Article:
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Since most don’t live to tell about it, I never thought much about how your life is supposed to flash before your eyes in a brief moment of clarity before darkness descends and, as the Globe Life talking head says, your final expenses come due. But I sure as hell never thought it would happen to me in a small, airless classroom at Sun ‘n Fun. And yet, there it was.

In an exquisite master class in the absurdity of FAA oversight Tuesday, George Braly of General Aviation Modifications Inc. ran down in dreary detail how the agency has dragged its feet, obfuscated, delayed, ignored, changed the rules and simply abandoned its charge to oversee the certification of GAMI’s G100UL unleaded avgas. On some of his slides detailing this 12-year odyssey—yes, 12 years—were emails with my name on them. I started covering this story in 2010—January, as Braly reminded us at the forum, whose venue, appropriately, required a treasure map and numerous detours for directions to even find.

You had to have lived this to appreciate the number of stops, starts and restarts this project went through and for the life of me, I don’t know why GAMI didn’t give it up but if I think about it at all, I know it’s because Braly is more stubborn and determined than the FAA is intransigent. Meanwhile, the rest of the industry did its share to whisper-campaign G100UL to death and, oddly, do all it could to keep lead fully invested in avgas so one day we would truly have a crisis when the EPA yanked the regulatory rug. Gotta give GA credit, it’s pretty good at circular firing squads.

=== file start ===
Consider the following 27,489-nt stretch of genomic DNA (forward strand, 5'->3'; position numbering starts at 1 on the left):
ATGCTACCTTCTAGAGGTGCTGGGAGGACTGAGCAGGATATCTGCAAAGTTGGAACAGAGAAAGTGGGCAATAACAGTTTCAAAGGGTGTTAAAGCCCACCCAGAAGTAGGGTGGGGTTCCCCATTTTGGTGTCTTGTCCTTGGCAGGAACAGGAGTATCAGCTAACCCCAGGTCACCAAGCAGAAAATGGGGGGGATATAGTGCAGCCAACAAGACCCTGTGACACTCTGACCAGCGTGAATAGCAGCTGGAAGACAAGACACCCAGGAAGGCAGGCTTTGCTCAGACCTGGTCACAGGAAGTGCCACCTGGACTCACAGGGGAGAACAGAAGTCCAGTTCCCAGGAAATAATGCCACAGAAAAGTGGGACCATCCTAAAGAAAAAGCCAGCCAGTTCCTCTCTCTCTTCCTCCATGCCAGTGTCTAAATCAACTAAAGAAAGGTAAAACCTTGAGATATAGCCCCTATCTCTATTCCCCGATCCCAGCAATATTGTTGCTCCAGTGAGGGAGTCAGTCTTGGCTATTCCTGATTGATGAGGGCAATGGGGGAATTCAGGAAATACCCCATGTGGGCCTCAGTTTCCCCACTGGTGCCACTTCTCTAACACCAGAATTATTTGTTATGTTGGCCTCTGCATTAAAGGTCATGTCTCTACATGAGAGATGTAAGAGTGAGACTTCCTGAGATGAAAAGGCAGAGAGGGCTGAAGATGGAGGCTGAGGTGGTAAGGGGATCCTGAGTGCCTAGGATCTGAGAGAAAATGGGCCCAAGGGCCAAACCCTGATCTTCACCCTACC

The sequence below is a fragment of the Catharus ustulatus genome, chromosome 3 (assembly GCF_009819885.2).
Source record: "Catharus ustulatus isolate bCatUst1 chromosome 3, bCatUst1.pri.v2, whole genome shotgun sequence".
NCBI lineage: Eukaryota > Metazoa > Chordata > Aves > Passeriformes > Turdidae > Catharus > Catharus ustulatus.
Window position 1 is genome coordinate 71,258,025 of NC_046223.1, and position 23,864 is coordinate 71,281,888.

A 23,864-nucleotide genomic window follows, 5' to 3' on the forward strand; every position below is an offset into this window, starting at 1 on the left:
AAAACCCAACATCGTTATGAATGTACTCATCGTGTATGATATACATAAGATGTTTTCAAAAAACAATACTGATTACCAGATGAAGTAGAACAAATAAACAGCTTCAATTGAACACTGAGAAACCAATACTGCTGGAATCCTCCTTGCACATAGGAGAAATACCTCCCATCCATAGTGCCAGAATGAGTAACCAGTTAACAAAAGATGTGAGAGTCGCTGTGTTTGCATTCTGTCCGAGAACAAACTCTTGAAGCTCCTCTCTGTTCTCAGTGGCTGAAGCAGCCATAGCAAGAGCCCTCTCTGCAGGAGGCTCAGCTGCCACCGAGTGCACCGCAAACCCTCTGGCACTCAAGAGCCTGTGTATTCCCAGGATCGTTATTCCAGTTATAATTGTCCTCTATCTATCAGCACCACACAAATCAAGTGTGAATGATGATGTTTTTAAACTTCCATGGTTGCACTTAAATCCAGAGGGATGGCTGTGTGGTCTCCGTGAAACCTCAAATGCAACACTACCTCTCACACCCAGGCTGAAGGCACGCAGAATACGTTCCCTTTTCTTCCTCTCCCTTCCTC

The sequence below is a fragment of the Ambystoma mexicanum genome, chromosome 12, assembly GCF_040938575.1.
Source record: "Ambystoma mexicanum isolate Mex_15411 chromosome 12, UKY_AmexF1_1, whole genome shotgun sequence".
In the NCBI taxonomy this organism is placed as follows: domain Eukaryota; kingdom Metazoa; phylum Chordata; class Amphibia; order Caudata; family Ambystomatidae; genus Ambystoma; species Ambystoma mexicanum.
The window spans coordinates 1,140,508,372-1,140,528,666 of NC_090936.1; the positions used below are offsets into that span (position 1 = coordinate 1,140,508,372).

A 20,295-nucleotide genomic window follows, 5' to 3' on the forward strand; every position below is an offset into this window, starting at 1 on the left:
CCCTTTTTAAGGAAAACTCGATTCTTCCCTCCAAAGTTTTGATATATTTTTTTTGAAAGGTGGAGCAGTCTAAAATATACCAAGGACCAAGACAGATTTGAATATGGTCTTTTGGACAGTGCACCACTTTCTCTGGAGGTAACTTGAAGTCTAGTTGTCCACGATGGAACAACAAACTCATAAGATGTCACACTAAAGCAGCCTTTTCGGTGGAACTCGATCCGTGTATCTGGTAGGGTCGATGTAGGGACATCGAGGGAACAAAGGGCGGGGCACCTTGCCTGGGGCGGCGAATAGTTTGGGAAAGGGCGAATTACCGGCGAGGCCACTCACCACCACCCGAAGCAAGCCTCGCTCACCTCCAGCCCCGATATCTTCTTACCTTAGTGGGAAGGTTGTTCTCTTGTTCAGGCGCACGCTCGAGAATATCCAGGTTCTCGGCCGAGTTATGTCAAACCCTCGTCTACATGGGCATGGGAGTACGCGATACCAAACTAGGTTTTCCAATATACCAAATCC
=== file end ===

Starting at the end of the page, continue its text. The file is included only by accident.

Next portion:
To scrub the playhead forward, last summer at Oshkosh, to great fanfare, the STC approving G100UL was announced. It applied to a limited number of engines and GAMI was tasked with additional testing and data work to expand the engine list. This it did. The Wichita Aircraft Certification Office duly sent a letter to FAA HQ reporting that GAMI met all the test requirements—best-run program they had ever seen, or words to that effect—and was entitled to an STC-AML with every single spark ignition engine in the FAA database approved to use G100UL.

Eureka. We’ve reached the sun-dappled highlands of a lead-free future.

But not yet. The document rests on the desk of the executive director of the Aircraft Certification Service otherwise known as AIR-1. It’s awaiting the signature of AIR-1, who is Earl Lawrence. No date certain has been given, but in yet another last-minute delay, the FAA is now subjecting the STC to a Technical Advisory Board, a bureaucratic fence line that sprang out of the 737 MAX fiasco. The legislation that enabled TABs specifically applies to transport aircraft weighing 150,000 pounds or more, Braly says, and it hasn’t been explained how it can be applied to light aircraft. Caution is understandable here, but this fuel has been under continuous testing and review for more than a decade. Its performance is detailed a tsunami of test data.  

To keep you from opening a vein, I have blurred the chronology a little. While the Wichita office was dotting t’s and crossing i’s on the G100UL STC, the FAA in March announced yet another program to—wait for it—find and certify an unleaded avgas. This time, the acronym was EAGLE, for Eliminate Aviation Gasoline Lead Emissions. And let’s call it what it is: It’s son of PAFI, the first FAA oversight effort that started in 2013 and by 2019 had failed to deliver anything. Zip. Braly said the cost of that was $80 million, but I was never able to determine a number because the entire program operated as a black box. Everything was proprietary because private companies were involved.     

At a press conference, Lawrence said he thought PAFI had been “a great success.” I simply cannot agree. I don’t know how anyone in the industry could think this. PAFI was supposed to yield an unleaded drop-in replacement for 100LL. It did not. It was an abject failure and now, even though the FAA has an STC in hand awaiting approval for a fuel that has been proven, ad nauseum, to work in all engines, it wants more money for more testing. While the PAFI program—that was Piston Aviation Fuels Initiative—supposedly produced data, accessing it is all but impossible.